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slide:ology: The Art and Science of Creating Great Presentations

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No matter where you are on the organizational ladder, the odds are high that you've delivered a high-stakes presentation to your peers, your boss, your customers, or the general public. Presentation software is one of the few tools that requires professionals to think visually on an almost daily basis. But unlike verbal skills, effective visual expression is not easy, natural, or actively taught in schools or business training programs. slide:ology fills that void.

Written by Nancy Duarte, President and CEO of Duarte Design, the firm that created the presentation for Al Gore's Oscar-winning film, An Inconvenient Truth, this book is full of practical approaches to visual story development that can be applied by anyone. The book combines conceptual thinking and inspirational design, with insightful case studies from the world's leading brands. With slide:ology you'll learn to:

Connect with specific audiences
Turn ideas into informative graphics
Use sketching and diagramming techniques effectively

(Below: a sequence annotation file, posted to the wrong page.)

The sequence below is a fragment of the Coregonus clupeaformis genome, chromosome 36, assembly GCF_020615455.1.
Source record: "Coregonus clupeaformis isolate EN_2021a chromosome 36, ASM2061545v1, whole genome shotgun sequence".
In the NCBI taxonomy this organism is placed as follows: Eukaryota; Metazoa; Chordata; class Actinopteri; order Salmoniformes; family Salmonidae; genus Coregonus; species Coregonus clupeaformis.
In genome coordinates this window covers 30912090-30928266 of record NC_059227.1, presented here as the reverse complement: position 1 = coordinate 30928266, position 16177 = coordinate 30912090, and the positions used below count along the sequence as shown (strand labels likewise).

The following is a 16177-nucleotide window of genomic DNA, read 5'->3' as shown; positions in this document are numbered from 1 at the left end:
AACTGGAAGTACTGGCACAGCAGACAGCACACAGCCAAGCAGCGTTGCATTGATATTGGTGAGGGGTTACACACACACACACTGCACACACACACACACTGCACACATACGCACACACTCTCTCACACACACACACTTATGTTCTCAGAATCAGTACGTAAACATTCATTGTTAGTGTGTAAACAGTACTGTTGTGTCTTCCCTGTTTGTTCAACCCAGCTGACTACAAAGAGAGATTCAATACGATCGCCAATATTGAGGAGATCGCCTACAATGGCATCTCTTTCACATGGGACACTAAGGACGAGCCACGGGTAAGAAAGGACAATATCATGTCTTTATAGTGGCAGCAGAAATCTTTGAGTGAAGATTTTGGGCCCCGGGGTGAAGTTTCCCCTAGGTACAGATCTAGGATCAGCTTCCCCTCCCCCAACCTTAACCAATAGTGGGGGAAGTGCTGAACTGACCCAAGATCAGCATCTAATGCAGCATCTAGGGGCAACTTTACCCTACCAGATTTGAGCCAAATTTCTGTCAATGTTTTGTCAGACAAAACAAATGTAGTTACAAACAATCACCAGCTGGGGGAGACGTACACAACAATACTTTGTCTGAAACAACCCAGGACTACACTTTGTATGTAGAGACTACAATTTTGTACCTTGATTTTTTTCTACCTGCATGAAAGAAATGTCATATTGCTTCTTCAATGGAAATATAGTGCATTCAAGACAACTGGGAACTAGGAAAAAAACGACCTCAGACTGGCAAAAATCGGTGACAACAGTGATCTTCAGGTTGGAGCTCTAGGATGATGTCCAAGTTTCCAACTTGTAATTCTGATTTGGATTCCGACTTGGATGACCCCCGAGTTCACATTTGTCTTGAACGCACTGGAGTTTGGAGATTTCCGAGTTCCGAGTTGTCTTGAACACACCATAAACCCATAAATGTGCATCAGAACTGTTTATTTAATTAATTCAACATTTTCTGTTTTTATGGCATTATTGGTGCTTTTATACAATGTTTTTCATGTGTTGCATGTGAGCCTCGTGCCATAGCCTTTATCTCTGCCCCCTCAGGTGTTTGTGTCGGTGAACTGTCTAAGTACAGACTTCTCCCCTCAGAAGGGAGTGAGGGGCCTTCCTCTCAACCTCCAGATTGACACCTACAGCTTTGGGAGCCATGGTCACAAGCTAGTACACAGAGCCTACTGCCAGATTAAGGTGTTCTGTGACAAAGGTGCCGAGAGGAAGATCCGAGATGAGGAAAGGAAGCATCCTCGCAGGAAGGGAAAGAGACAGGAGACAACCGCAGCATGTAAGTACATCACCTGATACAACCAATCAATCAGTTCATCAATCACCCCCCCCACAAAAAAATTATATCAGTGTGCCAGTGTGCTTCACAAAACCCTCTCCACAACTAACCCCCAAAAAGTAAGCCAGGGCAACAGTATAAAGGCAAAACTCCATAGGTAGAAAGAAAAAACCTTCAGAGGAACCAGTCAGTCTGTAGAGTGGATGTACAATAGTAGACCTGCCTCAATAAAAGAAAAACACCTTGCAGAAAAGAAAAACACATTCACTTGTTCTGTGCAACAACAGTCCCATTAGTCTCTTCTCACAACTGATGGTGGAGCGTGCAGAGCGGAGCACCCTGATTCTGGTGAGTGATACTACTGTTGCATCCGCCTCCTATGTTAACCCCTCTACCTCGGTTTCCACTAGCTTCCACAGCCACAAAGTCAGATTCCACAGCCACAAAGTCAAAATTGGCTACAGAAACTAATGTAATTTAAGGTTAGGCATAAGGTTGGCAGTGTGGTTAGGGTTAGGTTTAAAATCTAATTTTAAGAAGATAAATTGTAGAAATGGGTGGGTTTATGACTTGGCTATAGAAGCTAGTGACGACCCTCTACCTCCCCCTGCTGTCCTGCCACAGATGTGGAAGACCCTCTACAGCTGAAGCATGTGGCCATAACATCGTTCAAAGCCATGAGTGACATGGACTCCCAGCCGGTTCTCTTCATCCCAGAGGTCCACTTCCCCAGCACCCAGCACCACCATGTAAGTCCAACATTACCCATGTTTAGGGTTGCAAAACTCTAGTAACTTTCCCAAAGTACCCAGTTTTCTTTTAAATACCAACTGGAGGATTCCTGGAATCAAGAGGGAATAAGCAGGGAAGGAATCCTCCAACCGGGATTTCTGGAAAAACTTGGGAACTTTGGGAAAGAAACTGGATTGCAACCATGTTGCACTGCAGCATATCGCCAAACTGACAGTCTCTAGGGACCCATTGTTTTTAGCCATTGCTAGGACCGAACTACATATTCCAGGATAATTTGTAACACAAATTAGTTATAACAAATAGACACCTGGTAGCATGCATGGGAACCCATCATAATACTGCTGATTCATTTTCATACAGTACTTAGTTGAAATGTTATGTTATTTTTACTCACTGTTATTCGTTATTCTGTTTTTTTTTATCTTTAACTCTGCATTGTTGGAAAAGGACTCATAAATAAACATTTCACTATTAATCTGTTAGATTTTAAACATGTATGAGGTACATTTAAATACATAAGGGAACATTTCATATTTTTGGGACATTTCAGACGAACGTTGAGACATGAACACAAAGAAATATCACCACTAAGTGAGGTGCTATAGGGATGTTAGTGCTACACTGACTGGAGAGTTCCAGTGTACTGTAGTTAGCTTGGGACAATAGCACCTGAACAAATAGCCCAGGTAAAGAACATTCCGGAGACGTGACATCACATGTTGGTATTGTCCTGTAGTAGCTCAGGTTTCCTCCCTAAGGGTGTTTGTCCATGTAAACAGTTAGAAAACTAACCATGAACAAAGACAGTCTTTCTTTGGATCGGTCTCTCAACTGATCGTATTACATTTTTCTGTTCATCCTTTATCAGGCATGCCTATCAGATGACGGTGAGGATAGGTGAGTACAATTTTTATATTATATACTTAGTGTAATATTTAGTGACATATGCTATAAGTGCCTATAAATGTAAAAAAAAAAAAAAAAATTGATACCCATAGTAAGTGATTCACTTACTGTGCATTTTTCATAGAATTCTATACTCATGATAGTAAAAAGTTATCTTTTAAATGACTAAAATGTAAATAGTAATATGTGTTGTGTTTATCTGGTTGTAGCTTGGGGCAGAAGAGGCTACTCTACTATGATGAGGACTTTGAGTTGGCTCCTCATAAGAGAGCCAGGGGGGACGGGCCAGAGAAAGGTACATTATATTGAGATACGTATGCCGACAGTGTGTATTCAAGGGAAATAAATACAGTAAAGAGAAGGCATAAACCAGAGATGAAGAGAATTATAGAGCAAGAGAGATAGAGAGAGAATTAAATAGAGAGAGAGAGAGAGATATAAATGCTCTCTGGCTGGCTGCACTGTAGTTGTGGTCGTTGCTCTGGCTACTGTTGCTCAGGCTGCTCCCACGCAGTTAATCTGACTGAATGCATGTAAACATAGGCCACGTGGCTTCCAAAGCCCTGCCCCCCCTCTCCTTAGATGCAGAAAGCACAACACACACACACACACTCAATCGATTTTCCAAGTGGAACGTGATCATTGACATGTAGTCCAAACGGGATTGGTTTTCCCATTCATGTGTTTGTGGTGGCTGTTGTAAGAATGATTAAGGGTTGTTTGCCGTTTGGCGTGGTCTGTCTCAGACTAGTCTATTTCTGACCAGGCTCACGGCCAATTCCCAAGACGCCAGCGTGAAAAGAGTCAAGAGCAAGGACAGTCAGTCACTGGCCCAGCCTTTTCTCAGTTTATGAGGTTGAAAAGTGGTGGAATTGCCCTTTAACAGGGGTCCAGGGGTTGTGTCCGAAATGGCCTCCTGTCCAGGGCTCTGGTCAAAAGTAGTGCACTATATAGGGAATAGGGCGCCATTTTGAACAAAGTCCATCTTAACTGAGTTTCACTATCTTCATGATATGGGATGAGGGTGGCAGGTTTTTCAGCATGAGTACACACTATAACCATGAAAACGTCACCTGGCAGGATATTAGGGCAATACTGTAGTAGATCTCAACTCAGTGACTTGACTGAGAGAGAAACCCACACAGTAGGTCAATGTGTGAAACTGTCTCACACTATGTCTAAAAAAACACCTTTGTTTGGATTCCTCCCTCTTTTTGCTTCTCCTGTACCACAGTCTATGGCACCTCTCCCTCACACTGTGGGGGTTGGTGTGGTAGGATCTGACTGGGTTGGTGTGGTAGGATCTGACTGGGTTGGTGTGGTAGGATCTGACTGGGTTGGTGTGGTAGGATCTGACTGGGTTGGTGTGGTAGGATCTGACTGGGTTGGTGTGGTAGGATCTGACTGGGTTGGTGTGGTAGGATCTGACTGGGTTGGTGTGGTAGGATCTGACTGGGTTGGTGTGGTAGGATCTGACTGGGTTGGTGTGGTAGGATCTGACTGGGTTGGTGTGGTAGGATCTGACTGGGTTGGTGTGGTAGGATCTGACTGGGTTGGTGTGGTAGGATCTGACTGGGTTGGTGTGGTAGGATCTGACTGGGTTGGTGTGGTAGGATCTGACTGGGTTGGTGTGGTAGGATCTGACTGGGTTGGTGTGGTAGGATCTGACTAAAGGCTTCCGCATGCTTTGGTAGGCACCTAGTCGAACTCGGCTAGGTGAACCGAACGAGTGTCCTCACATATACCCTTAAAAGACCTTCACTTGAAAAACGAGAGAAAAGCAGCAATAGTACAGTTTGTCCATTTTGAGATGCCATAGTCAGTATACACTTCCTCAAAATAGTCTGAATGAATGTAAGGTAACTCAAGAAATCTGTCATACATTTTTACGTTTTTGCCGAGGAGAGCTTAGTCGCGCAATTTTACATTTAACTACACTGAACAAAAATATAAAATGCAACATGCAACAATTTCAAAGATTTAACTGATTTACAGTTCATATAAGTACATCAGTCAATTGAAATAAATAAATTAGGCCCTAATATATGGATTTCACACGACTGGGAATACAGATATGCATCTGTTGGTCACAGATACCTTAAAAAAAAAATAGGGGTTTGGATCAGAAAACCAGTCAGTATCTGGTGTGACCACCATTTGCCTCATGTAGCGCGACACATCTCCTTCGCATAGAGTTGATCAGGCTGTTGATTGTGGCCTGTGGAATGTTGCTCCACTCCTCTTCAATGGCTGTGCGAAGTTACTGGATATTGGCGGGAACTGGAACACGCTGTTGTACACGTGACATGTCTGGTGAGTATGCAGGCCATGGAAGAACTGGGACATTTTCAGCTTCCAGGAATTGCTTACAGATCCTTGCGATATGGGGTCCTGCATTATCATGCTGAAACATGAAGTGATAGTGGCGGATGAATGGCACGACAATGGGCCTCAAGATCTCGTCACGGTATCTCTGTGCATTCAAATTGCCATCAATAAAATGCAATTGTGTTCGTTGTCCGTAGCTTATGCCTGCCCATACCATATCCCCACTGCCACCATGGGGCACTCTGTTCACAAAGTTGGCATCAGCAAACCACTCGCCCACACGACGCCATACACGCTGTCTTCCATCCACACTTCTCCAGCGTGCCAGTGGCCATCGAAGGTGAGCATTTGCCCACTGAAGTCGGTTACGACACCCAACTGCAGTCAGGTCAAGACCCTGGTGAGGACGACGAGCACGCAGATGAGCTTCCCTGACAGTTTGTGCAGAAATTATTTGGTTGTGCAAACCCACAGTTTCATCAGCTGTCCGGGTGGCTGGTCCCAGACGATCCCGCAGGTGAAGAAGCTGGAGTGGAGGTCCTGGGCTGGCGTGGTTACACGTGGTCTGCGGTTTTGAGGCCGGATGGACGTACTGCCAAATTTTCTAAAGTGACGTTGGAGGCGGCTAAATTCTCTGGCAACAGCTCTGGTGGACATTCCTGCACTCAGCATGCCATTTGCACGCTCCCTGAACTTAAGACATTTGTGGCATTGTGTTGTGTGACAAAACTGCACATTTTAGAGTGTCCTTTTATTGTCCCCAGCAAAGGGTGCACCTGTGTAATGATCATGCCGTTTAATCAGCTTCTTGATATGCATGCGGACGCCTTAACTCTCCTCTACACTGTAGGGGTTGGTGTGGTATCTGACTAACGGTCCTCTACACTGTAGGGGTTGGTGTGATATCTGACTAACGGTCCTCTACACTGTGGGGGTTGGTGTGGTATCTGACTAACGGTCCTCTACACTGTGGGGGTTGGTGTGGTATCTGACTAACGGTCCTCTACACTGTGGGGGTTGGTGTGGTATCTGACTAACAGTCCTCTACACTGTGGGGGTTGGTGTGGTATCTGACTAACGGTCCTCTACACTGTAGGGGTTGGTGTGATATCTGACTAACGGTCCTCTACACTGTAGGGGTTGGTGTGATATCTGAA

Create graphics that enable audiences to process information easily
Develop truly influential presentations
Utilize presentation technology to your advantage
Millions of presentations and billions of slides have been produced -- and most of them miss the mark. slide:ology will challenge your traditional approach to creating slides by teaching you how to be a visual thinker. And it will help your career by creating momentum for your cause.
--back cover

296 pages, Paperback

First published August 5, 2008

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About the author

Nancy Duarte

24 books341 followers
Nancy Duarte is an American writer and CEO of Duarte, Inc., a communications firm in the Silicon Valley. She is a presentation specialist whose client list includes most Fortune 500 companies.

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5 stars
2,837 (41%)
4 stars
2,319 (33%)
3 stars
1,220 (17%)
2 stars
350 (5%)
1 star
131 (1%)
Displaying 1 - 30 of 241 reviews
Profile Image for Matt.
163 reviews
June 8, 2010